A tree in honour and remembrance of NHS staff who have died by suicide has been planted outside Ealing Hospital in London.
A special ceremony held at the hospital earlier this month was attended by a range of health workers and charities who paid tribute to hundreds of NHS staff who have died by suicide in recent years.
“I have no doubt that talking more openly about mental health will save lives”
During this, Adam Kay, a former doctor and author of ‘This is going to hurt’ – a book based on his personal diaries of working on the wards – planted a tree in honour of those who have died.
His book was turned into a BBC drama, filmed at the hospital, which focused on the mental wellbeing of NHS staff working under extreme pressures and included the death by suicide of a fictional junior doctor called Shruti.
A moving scene sees a tree planted outside the hospital in Shruti’s memory and sparked numerous real life visits from people trying to find the location.
This led to a conversation between Mr Kay and the London North West University Healthcare NHS Trust, which runs the hospital, who subsequently agreed that a real tree would be a fitting tribute to colleagues who have died by suicide.
Nurse mental wellbeing has been a key concern in recent years, especially in wake of the coronavirus pandemic. In 2020, as Covid-19 hit, Nursing Times launched its Covid-19: Are You OK? campaign to lobby for appropriate mental health and wellbeing support for nurses and colleagues during the pandemic and beyond.
According to the Laura Hyde Foundation (LHF), which was set up in memory of Royal Navy nurse Laura Hyde who died by suicide in 2016, more than 220 nurses across the UK tried to end their life during the first year of the pandemic.
The charity was among those who attended the ceremony at Ealing Hospital.
Liam Barnes, founder of the LHF, said: “The main challenge is the feeling that you must maintain a stiff upper lip and that it is just part of the job. We must change attitude.”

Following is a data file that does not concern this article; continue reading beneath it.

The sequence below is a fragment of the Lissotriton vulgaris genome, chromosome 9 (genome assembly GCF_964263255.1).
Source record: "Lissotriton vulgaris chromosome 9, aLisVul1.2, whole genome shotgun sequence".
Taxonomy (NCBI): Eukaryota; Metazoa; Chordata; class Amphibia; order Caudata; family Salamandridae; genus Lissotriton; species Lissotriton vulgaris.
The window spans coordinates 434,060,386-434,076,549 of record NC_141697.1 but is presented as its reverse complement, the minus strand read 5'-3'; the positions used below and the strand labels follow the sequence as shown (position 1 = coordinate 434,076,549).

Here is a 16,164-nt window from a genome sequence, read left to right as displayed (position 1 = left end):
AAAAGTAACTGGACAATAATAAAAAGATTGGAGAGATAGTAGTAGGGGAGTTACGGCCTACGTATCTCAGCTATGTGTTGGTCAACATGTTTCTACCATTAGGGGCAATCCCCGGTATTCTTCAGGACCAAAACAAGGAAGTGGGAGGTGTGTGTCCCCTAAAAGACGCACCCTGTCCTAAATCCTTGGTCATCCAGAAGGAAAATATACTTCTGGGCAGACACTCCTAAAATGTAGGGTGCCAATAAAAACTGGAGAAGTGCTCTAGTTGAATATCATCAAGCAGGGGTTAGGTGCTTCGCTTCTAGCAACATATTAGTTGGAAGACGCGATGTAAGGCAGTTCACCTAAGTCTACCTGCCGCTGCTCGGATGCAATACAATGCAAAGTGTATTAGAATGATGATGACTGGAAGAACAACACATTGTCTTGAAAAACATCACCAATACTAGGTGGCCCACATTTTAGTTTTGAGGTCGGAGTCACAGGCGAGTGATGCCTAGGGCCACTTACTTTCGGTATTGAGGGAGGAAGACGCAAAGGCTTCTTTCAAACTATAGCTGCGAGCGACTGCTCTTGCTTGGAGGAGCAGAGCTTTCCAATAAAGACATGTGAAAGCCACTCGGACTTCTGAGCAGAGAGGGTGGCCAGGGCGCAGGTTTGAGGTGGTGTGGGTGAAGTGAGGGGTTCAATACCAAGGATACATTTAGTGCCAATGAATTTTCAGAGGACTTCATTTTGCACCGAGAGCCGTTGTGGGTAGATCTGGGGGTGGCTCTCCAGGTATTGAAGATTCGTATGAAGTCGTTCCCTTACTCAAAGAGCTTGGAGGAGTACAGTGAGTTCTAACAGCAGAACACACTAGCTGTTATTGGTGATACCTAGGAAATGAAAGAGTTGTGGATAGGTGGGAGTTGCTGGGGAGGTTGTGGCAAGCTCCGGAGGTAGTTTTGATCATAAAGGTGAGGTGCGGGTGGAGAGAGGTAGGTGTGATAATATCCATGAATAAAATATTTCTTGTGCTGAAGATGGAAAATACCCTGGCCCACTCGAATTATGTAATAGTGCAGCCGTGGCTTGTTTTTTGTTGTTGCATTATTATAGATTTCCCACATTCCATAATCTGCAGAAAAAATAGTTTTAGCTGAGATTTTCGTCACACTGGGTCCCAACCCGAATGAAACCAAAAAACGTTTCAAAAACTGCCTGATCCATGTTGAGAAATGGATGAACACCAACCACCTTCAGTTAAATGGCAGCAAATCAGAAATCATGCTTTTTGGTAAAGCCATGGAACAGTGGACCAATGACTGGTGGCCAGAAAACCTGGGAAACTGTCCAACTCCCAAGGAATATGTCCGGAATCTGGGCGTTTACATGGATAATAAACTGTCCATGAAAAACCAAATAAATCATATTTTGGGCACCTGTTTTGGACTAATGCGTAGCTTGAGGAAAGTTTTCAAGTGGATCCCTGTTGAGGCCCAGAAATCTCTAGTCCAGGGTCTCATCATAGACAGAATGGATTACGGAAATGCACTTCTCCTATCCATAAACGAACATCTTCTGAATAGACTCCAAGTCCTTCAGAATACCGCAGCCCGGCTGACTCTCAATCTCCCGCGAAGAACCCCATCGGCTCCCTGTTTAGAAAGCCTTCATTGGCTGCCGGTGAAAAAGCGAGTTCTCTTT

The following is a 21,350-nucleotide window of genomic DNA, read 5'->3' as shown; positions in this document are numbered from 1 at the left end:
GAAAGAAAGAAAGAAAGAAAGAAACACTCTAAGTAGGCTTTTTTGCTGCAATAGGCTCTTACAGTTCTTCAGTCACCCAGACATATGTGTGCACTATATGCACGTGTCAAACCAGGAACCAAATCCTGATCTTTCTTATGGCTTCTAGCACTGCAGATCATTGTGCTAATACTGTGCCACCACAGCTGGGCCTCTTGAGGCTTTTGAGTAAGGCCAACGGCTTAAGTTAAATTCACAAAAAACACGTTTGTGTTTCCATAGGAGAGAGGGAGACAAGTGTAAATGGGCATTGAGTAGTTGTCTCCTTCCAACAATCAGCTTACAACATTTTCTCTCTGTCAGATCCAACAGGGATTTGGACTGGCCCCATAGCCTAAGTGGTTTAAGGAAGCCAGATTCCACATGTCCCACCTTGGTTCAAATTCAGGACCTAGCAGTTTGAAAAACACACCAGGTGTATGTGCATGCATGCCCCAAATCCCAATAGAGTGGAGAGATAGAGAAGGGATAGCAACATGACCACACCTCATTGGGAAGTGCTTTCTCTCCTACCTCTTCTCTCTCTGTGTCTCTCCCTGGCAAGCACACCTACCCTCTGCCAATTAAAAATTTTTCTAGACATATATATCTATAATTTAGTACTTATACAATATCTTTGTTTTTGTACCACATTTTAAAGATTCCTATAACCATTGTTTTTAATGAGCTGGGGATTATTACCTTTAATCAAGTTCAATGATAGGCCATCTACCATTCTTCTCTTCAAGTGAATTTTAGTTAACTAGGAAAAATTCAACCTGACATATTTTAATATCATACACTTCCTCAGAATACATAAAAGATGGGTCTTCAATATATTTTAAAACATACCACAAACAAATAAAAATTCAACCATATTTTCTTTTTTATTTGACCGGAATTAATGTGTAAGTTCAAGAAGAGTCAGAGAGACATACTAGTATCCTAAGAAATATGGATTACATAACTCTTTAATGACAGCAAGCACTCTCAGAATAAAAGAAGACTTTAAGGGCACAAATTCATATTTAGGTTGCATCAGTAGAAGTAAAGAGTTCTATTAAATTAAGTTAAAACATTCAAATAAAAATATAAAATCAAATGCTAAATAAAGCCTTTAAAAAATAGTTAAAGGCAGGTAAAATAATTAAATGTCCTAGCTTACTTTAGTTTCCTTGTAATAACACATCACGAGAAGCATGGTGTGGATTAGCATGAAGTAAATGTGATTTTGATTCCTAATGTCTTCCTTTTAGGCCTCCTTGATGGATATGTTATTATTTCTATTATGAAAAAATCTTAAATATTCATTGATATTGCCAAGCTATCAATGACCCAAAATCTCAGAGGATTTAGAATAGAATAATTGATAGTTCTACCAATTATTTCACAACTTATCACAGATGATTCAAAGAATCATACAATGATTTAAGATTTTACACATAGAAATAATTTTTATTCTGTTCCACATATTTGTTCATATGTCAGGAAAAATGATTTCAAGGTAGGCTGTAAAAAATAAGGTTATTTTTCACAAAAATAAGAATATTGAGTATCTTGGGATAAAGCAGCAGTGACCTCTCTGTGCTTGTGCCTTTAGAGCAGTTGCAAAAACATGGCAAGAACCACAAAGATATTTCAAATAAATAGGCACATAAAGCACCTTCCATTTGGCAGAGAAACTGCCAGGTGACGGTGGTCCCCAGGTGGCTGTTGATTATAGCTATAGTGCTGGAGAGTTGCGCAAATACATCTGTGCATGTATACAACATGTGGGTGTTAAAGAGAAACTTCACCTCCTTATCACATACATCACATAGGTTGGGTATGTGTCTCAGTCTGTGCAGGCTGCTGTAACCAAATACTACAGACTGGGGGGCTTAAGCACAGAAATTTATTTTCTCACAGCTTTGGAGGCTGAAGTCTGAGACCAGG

Meanwhile, Mr Kay said: “Suicide among healthcare workers has long been a taboo subject which has been ignored and brushed under the carpet.
“I have no doubt that talking more openly about mental health will save lives.”
He thanked the trust for being “wonderfully supportive” of what he said was believed to be the “first UK memorial to healthcare workers who have died by suicide”.
In addition, Pippa Nightingale chief executive of the trust, added: “I started my career as a midwife so am aware of the pressure frontline staff can find themselves under.
“I think the NHS has learnt a lot from the pandemic and the importance of providing better mental health and wellbeing support to staff.
“It is tragic that the people who care for us sometimes don’t feel they have someone to turn to themselves.”
Ellie Orton, chief executive at NHS Charities Together, added: “The impact of Covid-19 on staff mental health has been devastating, and they continue to work under huge amounts of pressure.
“With trauma following the pandemic, a huge patient backlog and soaring public health demands, we know many in the health service are struggling – and they need our support to ensure they can access proper help.”
If you or someone you know are struggling to cope and need someone to talk to, the Samaritans offer 24-hour support on 116 123, or you can email email@example.com for a response within 24 hours.